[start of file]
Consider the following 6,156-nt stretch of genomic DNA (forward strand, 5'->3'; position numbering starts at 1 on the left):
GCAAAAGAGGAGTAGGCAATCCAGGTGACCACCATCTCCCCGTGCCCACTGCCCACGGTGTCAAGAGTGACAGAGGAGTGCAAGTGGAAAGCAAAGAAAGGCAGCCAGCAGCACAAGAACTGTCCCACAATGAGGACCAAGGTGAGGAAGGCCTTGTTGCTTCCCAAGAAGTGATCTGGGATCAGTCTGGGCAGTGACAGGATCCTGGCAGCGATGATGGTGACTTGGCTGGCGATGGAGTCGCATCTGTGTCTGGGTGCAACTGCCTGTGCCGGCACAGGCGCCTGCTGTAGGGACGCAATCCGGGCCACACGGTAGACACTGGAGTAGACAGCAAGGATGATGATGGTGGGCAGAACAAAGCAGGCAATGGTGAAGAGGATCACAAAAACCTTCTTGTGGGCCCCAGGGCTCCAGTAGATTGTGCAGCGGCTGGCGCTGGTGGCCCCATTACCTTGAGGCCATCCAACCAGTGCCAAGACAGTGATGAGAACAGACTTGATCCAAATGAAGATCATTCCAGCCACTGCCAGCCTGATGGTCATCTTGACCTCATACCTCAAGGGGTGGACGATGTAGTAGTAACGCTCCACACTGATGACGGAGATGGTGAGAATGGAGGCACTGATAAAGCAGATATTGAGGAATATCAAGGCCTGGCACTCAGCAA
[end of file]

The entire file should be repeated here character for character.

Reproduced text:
Consider the following 6,156-nt stretch of genomic DNA (forward strand, 5'->3'; position numbering starts at 1 on the left):
GCAAAAGAGGAGTAGGCAATCCAGGTGACCACCATCTCCCCGTGCCCACTGCCCACGGTGTCAAGAGTGACAGAGGAGTGCAAGTGGAAAGCAAAGAAAGGCAGCCAGCAGCACAAGAACTGTCCCACAATGAGGACCAAGGTGAGGAAGGCCTTGTTGCTTCCCAAGAAGTGATCTGGGATCAGTCTGGGCAGTGACAGGATCCTGGCAGCGATGATGGTGACTTGGCTGGCGATGGAGTCGCATCTGTGTCTGGGTGCAACTGCCTGTGCCGGCACAGGCGCCTGCTGTAGGGACGCAATCCGGGCCACACGGTAGACACTGGAGTAGACAGCAAGGATGATGATGGTGGGCAGAACAAAGCAGGCAATGGTGAAGAGGATCACAAAAACCTTCTTGTGGGCCCCAGGGCTCCAGTAGATTGTGCAGCGGCTGGCGCTGGTGGCCCCATTACCTTGAGGCCATCCAACCAGTGCCAAGACAGTGATGAGAACAGACTTGATCCAAATGAAGATCATTCCAGCCACTGCCAGCCTGATGGTCATCTTGACCTCATACCTCAAGGGGTGGACGATGTAGTAGTAACGCTCCACACTGATGACGGAGATGGTGAGAATGGAGGCACTGATAAAGCAGATATTGAGGAATATCAAGGCCTGGCACTCAGCAA